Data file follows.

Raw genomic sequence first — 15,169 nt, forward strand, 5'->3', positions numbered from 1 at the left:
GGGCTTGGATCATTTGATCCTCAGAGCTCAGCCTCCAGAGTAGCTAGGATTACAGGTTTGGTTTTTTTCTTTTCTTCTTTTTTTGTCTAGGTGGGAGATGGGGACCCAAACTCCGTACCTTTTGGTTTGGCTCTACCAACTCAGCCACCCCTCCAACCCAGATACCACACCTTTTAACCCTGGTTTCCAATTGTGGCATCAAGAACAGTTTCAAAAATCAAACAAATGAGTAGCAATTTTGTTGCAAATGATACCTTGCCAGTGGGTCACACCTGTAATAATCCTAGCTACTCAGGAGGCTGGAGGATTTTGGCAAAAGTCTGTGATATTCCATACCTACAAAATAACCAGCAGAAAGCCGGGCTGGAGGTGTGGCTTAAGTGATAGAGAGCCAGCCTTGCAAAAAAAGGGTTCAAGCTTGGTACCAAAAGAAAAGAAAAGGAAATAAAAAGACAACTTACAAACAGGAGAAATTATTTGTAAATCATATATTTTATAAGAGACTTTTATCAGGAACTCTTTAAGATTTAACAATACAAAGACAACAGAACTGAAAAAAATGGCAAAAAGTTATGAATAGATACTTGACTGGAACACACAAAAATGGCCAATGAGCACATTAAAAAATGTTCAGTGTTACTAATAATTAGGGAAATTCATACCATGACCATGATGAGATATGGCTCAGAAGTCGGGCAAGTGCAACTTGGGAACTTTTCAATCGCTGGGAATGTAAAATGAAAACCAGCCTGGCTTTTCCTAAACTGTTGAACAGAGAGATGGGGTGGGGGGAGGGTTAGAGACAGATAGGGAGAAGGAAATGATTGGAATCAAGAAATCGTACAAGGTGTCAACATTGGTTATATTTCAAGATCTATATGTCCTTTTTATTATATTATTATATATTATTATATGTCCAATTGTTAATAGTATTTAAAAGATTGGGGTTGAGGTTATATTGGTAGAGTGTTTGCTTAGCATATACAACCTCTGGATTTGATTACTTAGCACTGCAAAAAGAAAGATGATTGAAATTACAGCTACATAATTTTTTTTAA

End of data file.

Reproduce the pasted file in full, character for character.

Raw genomic sequence first — 15,169 nt, forward strand, 5'->3', positions numbered from 1 at the left:
GGGCTTGGATCATTTGATCCTCAGAGCTCAGCCTCCAGAGTAGCTAGGATTACAGGTTTGGTTTTTTTCTTTTCTTCTTTTTTTGTCTAGGTGGGAGATGGGGACCCAAACTCCGTACCTTTTGGTTTGGCTCTACCAACTCAGCCACCCCTCCAACCCAGATACCACACCTTTTAACCCTGGTTTCCAATTGTGGCATCAAGAACAGTTTCAAAAATCAAACAAATGAGTAGCAATTTTGTTGCAAATGATACCTTGCCAGTGGGTCACACCTGTAATAATCCTAGCTACTCAGGAGGCTGGAGGATTTTGGCAAAAGTCTGTGATATTCCATACCTACAAAATAACCAGCAGAAAGCCGGGCTGGAGGTGTGGCTTAAGTGATAGAGAGCCAGCCTTGCAAAAAAAGGGTTCAAGCTTGGTACCAAAAGAAAAGAAAAGGAAATAAAAAGACAACTTACAAACAGGAGAAATTATTTGTAAATCATATATTTTATAAGAGACTTTTATCAGGAACTCTTTAAGATTTAACAATACAAAGACAACAGAACTGAAAAAAATGGCAAAAAGTTATGAATAGATACTTGACTGGAACACACAAAAATGGCCAATGAGCACATTAAAAAATGTTCAGTGTTACTAATAATTAGGGAAATTCATACCATGACCATGATGAGATATGGCTCAGAAGTCGGGCAAGTGCAACTTGGGAACTTTTCAATCGCTGGGAATGTAAAATGAAAACCAGCCTGGCTTTTCCTAAACTGTTGAACAGAGAGATGGGGTGGGGGGAGGGTTAGAGACAGATAGGGAGAAGGAAATGATTGGAATCAAGAAATCGTACAAGGTGTCAACATTGGTTATATTTCAAGATCTATATGTCCTTTTTATTATATTATTATATATTATTATATGTCCAATTGTTAATAGTATTTAAAAGATTGGGGTTGAGGTTATATTGGTAGAGTGTTTGCTTAGCATATACAACCTCTGGATTTGATTACTTAGCACTGCAAAAAGAAAGATGATTGAAATTACAGCTACATAATTTTTTTTAA